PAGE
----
As the Tibet autonomous region celebrates the 60th anniversary of its peaceful liberation, Dharamshala and its sympathizers exhibit an intense fear of looking history in the eye.
They need to study the Agreement between the Central People's Government and the Local Government of Tibet on the Methods for the Peaceful Liberation of Tibet, also known as the 17-Article Agreement, signed on May 23, 1951, because it contradicts many of Dharamshala's and its sympathizers' claims.
First and foremost, the document displays a self-evident historical truth that is meticulously concealed in Dharamshala's account. In what the 14th Dalai Lama himself once described as an agreement reached "on friendly terms", and the 10th Panchen Lama said was completely consistent with the interests of the people of Tibet, the document shows in its very title that it was one between a central and local government.
Lest that is not clear enough, the government of Tibet did not consider the region as a "country" at the time, nor was it "independent". The subsequent deployment of the People's Liberation Army in Tibet, therefore, has nothing to do with "aggression".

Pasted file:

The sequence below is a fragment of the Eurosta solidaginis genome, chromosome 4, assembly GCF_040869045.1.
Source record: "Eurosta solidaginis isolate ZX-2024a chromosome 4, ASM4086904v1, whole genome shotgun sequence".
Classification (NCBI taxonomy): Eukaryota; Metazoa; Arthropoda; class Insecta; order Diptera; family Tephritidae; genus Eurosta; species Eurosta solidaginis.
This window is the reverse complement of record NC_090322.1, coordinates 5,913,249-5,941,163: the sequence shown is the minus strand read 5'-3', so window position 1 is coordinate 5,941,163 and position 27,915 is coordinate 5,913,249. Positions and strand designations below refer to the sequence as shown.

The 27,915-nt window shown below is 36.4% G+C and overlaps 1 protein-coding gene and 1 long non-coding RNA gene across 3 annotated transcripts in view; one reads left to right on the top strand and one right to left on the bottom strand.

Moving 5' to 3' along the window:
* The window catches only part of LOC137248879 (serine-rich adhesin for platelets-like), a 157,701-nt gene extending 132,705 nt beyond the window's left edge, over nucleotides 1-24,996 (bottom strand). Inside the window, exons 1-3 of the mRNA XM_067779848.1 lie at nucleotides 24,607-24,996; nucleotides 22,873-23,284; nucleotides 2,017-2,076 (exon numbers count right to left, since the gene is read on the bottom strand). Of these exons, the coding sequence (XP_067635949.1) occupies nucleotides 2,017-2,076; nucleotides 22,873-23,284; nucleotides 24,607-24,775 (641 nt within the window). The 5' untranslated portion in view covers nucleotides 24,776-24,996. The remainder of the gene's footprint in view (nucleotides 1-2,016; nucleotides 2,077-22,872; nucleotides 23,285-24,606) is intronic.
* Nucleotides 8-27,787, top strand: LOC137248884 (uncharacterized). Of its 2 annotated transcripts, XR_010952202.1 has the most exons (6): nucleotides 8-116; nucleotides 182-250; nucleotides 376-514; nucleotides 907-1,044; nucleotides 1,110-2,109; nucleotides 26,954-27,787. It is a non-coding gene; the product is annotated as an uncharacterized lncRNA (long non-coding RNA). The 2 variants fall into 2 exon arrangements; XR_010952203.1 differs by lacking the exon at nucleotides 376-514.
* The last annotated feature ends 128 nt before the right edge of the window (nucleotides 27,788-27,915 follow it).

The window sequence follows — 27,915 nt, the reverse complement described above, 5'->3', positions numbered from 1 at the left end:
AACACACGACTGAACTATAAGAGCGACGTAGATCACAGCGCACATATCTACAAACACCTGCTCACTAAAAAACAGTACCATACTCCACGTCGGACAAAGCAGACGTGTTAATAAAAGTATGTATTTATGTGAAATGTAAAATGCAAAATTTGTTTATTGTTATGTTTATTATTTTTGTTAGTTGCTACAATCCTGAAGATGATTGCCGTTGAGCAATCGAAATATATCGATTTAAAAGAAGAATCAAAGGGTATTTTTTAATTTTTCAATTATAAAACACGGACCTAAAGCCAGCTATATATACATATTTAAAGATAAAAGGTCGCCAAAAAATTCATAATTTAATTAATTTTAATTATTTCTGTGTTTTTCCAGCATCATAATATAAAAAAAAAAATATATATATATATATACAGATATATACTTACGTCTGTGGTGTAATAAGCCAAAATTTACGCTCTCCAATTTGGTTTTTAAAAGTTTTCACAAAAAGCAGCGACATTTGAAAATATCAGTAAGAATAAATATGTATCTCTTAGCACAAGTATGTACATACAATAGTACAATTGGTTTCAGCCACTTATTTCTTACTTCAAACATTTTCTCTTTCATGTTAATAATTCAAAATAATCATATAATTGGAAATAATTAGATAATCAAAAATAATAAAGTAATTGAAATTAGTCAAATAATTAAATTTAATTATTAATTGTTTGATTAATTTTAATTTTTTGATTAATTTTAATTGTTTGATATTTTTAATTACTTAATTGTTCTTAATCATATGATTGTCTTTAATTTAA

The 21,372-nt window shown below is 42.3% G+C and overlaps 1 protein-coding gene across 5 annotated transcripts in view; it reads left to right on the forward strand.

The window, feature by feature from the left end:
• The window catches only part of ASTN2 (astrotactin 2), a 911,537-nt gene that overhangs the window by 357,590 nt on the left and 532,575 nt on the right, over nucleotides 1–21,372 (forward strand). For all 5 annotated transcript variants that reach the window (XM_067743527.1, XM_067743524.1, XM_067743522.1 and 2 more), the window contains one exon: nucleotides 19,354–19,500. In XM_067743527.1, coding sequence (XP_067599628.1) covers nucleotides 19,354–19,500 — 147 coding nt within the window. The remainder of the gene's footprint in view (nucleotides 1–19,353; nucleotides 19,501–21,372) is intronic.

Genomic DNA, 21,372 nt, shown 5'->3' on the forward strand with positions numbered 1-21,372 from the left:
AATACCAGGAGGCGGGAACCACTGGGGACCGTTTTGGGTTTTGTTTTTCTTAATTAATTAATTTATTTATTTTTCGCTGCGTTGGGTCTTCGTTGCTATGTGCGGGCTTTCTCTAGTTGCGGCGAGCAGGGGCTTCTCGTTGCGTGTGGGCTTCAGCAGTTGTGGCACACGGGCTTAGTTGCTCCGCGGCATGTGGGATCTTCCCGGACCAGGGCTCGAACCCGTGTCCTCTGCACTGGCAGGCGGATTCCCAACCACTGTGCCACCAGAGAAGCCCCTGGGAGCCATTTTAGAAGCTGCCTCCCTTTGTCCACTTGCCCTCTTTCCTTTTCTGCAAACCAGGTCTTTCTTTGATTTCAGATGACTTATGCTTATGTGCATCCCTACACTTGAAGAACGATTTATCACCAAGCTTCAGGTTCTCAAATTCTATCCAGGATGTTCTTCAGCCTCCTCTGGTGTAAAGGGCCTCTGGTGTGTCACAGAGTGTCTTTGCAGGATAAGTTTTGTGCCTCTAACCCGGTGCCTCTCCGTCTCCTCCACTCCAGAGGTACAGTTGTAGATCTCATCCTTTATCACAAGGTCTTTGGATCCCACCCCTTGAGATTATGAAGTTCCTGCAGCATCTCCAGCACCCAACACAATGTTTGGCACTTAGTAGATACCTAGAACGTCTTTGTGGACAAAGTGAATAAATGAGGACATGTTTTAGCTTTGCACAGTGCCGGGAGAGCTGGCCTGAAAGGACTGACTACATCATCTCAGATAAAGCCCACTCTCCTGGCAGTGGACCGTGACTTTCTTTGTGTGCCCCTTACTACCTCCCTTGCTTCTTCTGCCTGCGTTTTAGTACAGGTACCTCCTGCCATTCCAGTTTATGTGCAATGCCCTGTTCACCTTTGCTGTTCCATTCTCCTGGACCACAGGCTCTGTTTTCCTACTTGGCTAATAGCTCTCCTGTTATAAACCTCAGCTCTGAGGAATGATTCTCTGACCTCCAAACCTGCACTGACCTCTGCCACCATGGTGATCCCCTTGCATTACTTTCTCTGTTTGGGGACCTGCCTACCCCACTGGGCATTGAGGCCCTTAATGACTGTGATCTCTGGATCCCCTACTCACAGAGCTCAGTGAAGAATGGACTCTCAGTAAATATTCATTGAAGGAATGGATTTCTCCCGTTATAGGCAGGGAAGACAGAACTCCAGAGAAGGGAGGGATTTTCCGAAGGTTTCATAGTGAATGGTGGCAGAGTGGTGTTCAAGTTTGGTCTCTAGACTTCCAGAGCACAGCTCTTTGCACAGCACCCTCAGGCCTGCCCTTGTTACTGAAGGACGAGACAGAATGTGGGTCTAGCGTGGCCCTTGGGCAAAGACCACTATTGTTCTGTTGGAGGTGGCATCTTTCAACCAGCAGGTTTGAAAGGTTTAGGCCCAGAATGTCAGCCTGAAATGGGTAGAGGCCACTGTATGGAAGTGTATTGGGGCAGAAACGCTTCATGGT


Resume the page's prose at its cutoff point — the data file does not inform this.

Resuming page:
Tibet has never assumed independent statehood in the eyes of modern international law. Instead, it has been under Chinese jurisdiction since the mid-13th century. The very title and authority of the Dalai Lama were created and first bestowed by China's Qing Dynasty (1644-1911) government.
At the ceremony in 1940, whereby Lhamo Dondrub became Tenzin Gyatso, or the 14th Dalai Lama, a representative of the Nationalist government was present as a co-chair, not as a guest from a neighboring "country", as some choose to interpret.
Those in and close to Dharamshala have skirted cautiously around the 17-Article Agreement and corresponding historical facts because they leave no room for maneuvering. Instead they resort to distortion.
Mary Beth Markey, president of the International Campaign for Tibet, for one, is uneasy about today's celebrations in Lhasa. As she reportedly put it, the 17-Article Agreement is one "about promises made to Tibet but not kept".
Markey was correct in finding that there are "unmet pledges" in the document. But who has been unfaithful to those bilateral commitments?
The text signed by plenipotentiaries of the central and Tibetan authorities, includes both the central government's obligation to not impose reforms upon Tibet and that of the Tibetan local government to conduct reforms on their own terms.
The "large measure of self-rule" never contained the promise that the savage serfdom would be enshrined eternally.
Democratic reform was not made until the rulers of Tibet broke their promises and masterminded armed rebellions in 1959.
Today should indeed be an occasion for reflection, as Markey suggested, but not just in Beijing.